Both Equifax and TransUnion will keep a consumer proposal on your record for either 3 years after the newly agreed amount has been paid off of up to 6 years after the consumer proposal is signed and takes effect, whichever comes first.
If you have ever filed for bankruptcy, it will typically stay on your credit report for a minimum of 6 years from your bankruptcy discharge date (if you only have 1 bankruptcy).
While TransUnion has no limit to how long it can keep your bankruptcy on your credit record, it will usually purge it from your record 7 years after you are discharged from bankruptcy. This can vary from province to province.
Equifax, on the other hand, can only keep your first bankruptcy on your credit record for up to a maximum of 7 years from the date of filing.
If you experience more than 1 bankruptcy the information will remain on your record for 14 years from the date of discharge for each bankruptcy. Many traditional lending institutions such as some banks will not be willing to consider a borrower who has had 2 or more bankruptcies in their lifetime for a mortgage. Fortunately, our experienced mortgage brokers at Clover Mortgage work with many lenders who would still be willing to approve you for a mortgage.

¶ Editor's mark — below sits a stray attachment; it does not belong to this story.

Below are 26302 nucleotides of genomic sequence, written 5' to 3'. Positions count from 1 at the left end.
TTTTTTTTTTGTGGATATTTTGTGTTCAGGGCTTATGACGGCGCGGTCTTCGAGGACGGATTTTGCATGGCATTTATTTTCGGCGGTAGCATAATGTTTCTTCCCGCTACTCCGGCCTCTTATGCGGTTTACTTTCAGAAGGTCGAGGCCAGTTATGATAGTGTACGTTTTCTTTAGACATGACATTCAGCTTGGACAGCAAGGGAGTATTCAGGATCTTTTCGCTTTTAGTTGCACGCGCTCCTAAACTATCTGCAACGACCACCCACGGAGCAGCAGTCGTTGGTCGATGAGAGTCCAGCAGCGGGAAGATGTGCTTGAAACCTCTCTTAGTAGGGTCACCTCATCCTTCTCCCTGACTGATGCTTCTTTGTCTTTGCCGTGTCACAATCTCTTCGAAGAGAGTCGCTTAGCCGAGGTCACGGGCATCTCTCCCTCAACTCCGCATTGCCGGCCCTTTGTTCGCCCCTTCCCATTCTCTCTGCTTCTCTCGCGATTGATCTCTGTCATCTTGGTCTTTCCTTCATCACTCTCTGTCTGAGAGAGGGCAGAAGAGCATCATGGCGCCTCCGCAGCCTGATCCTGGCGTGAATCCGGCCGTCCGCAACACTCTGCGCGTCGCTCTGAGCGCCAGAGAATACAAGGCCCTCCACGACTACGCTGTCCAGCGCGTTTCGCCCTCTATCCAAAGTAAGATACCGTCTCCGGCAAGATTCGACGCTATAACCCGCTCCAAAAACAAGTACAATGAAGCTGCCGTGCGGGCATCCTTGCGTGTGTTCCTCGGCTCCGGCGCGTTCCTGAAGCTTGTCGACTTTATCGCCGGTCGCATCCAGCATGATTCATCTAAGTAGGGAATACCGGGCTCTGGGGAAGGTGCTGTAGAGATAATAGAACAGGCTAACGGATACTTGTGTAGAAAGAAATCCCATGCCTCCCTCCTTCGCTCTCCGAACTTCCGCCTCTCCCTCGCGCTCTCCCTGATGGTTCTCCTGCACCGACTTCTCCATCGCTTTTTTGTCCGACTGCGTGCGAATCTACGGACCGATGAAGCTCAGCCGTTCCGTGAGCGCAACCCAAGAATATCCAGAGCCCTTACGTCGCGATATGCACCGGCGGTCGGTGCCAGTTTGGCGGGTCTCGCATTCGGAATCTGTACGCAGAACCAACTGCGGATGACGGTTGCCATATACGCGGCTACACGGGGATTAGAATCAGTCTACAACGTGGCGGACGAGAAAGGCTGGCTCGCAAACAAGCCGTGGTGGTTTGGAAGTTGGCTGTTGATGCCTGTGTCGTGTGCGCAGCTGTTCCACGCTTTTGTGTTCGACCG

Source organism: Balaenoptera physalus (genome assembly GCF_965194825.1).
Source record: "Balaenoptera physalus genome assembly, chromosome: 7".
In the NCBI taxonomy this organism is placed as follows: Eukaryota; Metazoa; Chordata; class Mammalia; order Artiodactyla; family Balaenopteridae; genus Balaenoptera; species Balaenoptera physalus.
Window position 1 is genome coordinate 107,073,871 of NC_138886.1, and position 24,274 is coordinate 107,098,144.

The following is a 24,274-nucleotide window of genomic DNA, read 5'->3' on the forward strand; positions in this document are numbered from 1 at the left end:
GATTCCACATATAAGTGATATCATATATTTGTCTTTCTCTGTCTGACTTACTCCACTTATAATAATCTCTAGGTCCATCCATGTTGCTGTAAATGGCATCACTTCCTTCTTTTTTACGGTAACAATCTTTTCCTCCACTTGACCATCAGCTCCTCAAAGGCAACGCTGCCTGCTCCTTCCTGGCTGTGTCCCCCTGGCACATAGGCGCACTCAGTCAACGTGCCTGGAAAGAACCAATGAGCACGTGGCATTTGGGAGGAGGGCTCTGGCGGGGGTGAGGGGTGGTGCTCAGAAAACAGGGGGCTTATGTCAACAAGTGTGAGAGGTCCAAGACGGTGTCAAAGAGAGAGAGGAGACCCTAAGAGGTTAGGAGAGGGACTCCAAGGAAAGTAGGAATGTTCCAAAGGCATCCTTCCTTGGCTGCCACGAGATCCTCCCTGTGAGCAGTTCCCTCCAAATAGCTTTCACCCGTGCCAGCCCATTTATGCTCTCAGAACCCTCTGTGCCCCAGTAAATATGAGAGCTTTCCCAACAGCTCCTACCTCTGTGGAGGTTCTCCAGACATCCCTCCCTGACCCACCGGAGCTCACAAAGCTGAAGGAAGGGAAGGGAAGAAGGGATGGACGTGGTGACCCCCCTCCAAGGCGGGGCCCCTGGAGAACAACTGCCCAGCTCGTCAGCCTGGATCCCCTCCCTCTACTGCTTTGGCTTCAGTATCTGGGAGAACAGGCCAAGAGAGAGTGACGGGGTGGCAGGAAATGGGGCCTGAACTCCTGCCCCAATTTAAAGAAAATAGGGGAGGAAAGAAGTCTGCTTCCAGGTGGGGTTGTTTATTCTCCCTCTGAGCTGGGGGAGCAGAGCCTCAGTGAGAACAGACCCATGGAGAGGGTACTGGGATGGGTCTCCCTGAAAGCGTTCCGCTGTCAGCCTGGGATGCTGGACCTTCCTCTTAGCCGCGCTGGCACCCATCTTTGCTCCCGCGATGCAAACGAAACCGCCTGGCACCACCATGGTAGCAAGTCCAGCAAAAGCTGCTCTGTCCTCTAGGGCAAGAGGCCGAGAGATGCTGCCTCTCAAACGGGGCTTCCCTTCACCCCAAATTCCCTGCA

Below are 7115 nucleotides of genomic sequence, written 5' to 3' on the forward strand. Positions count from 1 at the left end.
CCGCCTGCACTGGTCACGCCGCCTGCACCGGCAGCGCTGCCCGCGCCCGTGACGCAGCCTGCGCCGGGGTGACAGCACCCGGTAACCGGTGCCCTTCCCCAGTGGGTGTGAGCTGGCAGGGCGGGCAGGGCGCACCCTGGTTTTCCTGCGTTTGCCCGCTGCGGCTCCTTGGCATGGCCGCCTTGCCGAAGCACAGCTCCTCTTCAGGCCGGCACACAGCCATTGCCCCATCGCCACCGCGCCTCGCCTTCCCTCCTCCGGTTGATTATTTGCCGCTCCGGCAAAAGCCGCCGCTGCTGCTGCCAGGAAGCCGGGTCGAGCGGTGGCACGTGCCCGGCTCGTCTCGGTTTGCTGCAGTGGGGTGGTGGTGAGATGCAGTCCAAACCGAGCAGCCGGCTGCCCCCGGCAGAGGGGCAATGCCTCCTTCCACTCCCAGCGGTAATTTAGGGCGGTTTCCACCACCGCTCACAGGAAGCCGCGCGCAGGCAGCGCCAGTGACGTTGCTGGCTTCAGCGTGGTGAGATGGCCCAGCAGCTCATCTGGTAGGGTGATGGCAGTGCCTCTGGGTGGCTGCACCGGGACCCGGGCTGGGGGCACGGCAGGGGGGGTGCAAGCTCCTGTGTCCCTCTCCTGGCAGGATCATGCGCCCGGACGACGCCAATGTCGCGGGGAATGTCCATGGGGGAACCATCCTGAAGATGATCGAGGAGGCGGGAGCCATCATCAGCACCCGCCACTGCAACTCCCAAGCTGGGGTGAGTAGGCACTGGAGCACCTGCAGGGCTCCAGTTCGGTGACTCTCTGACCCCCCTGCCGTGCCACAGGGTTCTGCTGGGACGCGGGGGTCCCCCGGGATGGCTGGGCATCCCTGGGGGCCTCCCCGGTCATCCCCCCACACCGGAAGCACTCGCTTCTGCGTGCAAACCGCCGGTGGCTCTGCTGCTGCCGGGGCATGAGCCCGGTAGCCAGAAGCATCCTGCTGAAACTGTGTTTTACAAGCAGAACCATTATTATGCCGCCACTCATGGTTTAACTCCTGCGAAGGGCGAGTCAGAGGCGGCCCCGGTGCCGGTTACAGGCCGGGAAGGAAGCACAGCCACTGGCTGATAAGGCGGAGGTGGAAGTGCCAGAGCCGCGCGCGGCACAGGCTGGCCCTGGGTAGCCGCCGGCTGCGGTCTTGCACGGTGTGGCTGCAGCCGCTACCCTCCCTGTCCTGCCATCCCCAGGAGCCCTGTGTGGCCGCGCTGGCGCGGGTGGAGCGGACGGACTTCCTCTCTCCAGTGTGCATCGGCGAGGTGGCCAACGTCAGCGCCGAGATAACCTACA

One thing that many Canadians do not know is that everytime a bank or creditor pulls your credit report and makes an inquiry into your credit bureau file, this inquiry stays on your credit report and can negatively affect your credit score? That’s right, the more “hard” inquiries you have into your credit bureau, the lower your score will be.